Terra Sigillata

Long story short, I needed a small amount of Terra Sigillata by way of alternative chemicals. Well after literally hours of research and no answers from any of the clay forums I created my own recipe for Terra Sigillata. I needed an alternative to sodium silicate as none is on hand and I’m impatient so I’d rather play kitchen chemist and see what I could come up with. It’s not rocket science. So I thought I’d share and save some folks from having to go out and find sodium silicate.

1 Parts Clay – I used a manganese wet clay (everything else calls for dry ball clay and I was not sure about using wet clay but it worked out fine)

3 Part Water

2 Teaspoons Jet Dry (for deflocculant)

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Jet-Dry and some old black clay with manganese as colorant
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Shake it up and you can see the separation clearly after an overnight sitting. The entire top was filled and I only got a picture after I had drained most of it. There was no layer of clear water on top. Entirely Terra Sigillata.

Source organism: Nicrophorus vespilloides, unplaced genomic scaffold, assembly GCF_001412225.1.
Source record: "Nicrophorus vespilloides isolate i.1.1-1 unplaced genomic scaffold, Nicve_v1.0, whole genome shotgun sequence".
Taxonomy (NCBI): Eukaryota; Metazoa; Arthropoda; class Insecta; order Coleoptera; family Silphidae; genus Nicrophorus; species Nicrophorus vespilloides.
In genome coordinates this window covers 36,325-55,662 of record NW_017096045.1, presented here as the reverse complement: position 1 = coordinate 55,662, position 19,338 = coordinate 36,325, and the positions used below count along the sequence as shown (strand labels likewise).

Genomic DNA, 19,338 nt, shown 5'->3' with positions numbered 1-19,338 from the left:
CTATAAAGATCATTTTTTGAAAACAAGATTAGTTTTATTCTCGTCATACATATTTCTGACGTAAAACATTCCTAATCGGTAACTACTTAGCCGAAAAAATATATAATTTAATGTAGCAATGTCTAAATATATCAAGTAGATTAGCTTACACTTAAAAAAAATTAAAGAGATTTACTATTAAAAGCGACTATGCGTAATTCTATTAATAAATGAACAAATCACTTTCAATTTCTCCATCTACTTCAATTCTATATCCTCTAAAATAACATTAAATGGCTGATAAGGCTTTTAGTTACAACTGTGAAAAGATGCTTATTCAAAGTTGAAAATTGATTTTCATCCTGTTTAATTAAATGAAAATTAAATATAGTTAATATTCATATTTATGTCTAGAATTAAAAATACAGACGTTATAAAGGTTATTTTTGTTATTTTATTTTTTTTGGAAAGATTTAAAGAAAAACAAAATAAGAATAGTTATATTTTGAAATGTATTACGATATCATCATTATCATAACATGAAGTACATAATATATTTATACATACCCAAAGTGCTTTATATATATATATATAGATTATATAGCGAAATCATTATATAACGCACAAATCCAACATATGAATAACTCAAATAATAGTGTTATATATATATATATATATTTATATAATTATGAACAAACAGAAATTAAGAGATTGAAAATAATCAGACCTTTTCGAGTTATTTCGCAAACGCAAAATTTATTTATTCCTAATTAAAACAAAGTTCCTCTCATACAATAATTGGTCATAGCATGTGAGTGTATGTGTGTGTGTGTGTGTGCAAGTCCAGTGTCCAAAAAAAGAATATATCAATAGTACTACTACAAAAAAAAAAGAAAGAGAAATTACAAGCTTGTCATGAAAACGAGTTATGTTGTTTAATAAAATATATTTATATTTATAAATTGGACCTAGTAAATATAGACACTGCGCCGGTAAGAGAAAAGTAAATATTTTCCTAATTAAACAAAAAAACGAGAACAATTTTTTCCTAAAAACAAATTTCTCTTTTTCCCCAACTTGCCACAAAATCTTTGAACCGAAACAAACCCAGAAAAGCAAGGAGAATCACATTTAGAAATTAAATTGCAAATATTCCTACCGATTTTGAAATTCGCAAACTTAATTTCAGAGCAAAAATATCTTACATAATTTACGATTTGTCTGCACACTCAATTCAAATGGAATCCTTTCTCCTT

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Poke a hole in that mug! Just above the heavier solids.
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Drain into some kind of container
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I’m impatient so I boiled off the excess liquid by about 1/2
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1/2 cup morning piss (aka terra sigillata!)
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You can see a bone dry burnished piece with a few coats

Chemicals contained in Jet-Dry

Tetrasodium EDTA
Citric acid
Methylisothiazolinone    
FD&C Blue #1    
Water
Sodium Polyacrylate    
Methylchloroisothiazolinone    
Sodium cumenesulphonate

I think the Tetrasodium EDTA is the main source of deflocculant as it is used for a chelating agent and sequester and decrease the reactivity of metal ions that may be present in a product. DigitalFire lists Tetrasodium Pyrophosphate in their database of deflocculants, which is not the same as Tetrasodium EDTA but it seems to do the same thing.

The knife is a Kiridashi made from a recycled tool file by Jared Kramer Studios. The handiest knife I’ve ever known.

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